Definition - What does Grain Dropping mean?
Grain dropping is the dislodgement and loss of a grain or grains (crystals) from a metal surface as a result of intergranular corrosion.
Rapid attack at the grain boundaries can result in grains "dropping" or falling out of the metal surface, resulting in the disintegration of the metal. In practical application, the loss of cross-section thickness and the introduction of cracks can have severe consequences for applications like pressure containment.
Corrosionpedia explains Grain Dropping
Grain dropping is used to describe a type of intergranular corrosion. Intergranular corrosion is rapid corrosive attack of immediately adjacent grain boundaries with little or no attack of the grains.
In austinitic stainless steel, for example, chromium is the primary alloying element that makes it corrosion resistant; the chromium-depleted regions are susceptible to preferential corrosion attack. It is believed that this occurs because the chromium content immediately adjacent to the carbide may be below that required for the stainless steel alloy. If the carbides form a continuous network on the grain boundary, then corrosion can produce possible grain dropping.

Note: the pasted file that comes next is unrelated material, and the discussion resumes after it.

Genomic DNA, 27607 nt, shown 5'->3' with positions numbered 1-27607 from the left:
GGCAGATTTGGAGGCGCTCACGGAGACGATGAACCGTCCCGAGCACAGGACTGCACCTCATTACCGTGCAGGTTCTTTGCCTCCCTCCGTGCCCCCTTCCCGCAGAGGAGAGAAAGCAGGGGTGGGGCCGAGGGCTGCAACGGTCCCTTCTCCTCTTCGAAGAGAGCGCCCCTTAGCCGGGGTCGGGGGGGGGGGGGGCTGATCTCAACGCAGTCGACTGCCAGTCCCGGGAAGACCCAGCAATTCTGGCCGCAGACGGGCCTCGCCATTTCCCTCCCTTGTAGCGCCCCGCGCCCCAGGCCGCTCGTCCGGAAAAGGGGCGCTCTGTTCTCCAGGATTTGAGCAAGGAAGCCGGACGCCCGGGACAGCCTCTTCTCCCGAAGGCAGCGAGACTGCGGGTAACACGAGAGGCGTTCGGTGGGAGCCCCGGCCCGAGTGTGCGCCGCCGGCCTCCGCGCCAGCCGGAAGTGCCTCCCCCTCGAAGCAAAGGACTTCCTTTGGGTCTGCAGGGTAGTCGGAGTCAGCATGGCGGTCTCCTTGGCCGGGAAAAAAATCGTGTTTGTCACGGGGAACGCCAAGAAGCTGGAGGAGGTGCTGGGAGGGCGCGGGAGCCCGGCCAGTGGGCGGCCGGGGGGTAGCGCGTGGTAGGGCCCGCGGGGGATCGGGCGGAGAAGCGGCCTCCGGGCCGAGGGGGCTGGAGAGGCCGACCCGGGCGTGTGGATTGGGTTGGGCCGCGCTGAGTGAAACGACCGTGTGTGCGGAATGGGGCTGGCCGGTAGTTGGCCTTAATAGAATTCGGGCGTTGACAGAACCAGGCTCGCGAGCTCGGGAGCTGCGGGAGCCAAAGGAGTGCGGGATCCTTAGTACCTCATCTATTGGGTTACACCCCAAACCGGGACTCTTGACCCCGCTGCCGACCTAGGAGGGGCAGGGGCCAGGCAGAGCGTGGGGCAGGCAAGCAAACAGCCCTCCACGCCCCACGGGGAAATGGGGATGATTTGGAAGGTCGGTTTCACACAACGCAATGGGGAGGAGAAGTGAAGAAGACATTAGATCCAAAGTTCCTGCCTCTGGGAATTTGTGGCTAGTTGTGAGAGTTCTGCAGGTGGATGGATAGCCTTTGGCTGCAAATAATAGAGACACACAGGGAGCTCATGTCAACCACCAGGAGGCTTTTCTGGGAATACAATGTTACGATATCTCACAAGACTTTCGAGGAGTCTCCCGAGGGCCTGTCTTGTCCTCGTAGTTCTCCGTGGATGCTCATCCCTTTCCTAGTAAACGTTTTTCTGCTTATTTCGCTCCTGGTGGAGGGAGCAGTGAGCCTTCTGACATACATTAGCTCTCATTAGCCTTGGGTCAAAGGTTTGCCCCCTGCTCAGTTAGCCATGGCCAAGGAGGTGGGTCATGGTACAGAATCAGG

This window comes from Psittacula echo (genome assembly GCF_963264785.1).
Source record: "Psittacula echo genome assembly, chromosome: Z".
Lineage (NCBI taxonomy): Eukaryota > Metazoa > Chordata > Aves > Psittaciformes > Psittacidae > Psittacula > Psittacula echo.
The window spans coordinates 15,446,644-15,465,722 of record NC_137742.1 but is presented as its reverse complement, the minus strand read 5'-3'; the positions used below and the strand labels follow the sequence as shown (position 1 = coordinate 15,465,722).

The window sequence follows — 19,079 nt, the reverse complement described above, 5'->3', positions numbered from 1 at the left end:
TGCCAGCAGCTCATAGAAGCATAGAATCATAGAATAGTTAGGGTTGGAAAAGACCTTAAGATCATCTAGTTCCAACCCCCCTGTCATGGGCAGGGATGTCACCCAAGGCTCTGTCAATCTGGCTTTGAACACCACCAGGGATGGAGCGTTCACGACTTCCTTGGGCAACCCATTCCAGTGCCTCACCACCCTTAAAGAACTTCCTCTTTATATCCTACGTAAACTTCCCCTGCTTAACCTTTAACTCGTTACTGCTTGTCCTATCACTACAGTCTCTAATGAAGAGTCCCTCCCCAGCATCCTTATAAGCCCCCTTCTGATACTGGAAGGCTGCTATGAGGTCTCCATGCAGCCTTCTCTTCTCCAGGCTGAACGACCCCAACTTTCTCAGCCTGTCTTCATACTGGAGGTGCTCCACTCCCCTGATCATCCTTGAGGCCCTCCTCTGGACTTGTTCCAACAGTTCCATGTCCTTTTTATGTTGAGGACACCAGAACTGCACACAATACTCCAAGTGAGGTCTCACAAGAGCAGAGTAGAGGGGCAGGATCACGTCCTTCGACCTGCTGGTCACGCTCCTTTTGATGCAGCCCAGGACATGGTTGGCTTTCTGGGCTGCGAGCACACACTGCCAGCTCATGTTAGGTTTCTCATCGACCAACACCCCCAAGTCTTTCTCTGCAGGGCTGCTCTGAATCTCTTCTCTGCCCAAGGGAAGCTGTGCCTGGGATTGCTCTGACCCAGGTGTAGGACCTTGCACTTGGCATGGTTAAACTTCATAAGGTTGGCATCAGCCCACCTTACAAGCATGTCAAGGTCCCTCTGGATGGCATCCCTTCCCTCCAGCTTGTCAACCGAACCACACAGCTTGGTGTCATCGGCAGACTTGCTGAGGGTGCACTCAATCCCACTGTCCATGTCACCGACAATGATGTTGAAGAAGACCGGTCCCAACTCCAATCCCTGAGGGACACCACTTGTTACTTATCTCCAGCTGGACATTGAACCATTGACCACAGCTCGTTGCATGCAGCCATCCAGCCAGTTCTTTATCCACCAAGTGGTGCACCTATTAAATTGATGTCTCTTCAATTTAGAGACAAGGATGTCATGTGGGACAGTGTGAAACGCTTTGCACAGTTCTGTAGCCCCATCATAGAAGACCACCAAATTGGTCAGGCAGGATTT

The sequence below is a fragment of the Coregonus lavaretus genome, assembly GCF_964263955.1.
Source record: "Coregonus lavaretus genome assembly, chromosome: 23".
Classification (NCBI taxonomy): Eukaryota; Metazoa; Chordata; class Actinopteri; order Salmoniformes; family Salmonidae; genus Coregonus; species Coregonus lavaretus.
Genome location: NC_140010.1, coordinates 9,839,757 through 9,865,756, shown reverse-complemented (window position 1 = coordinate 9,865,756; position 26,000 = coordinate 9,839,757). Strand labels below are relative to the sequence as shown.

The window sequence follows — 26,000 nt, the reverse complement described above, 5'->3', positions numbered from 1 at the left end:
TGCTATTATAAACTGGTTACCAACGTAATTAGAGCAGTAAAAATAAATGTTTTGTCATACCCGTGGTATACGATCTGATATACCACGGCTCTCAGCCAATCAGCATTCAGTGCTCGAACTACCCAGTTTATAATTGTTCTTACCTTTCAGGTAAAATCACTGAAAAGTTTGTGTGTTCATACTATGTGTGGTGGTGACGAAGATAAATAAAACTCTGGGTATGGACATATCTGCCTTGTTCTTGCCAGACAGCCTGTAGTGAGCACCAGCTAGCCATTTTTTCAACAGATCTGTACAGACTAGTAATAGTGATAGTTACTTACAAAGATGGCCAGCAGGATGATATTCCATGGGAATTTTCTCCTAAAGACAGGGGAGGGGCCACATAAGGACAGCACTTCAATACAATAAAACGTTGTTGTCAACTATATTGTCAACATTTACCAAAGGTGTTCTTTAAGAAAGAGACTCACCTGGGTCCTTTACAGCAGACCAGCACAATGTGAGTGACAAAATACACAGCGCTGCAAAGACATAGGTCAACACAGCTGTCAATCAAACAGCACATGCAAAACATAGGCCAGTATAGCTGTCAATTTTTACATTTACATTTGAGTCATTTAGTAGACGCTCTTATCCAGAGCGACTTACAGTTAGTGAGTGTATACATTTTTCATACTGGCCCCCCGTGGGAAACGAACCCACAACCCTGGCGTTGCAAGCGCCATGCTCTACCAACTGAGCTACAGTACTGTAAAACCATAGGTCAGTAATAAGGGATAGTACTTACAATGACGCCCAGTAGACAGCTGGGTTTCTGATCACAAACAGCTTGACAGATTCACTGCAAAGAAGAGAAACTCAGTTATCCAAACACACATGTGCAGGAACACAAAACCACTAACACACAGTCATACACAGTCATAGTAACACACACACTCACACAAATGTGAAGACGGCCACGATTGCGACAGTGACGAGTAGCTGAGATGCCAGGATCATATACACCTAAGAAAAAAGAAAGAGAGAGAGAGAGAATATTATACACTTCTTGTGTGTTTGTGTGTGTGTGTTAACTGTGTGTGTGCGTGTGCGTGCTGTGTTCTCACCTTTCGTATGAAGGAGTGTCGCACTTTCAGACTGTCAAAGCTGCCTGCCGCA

Dissolution of anodic grain boundaries starts from the surface and advances along the grains' interfaces. The process results in grain dropping through deterioration of the bonding between the grains and drop of mechanical properties.
Grain dropping causes loss of entire grains and structural damage. The damage caused by preferential corrosion of alloy-depleted regions ranges from grain dropping to shallow pitting at localized sites depending on the distribution and morphology of intermetallic precipitate particles at grain boundaries. Therefore, grain dropping is the cause of mass loss, which results from the actual intergranular corrosion propagation along grain boundaries from the surface into the material.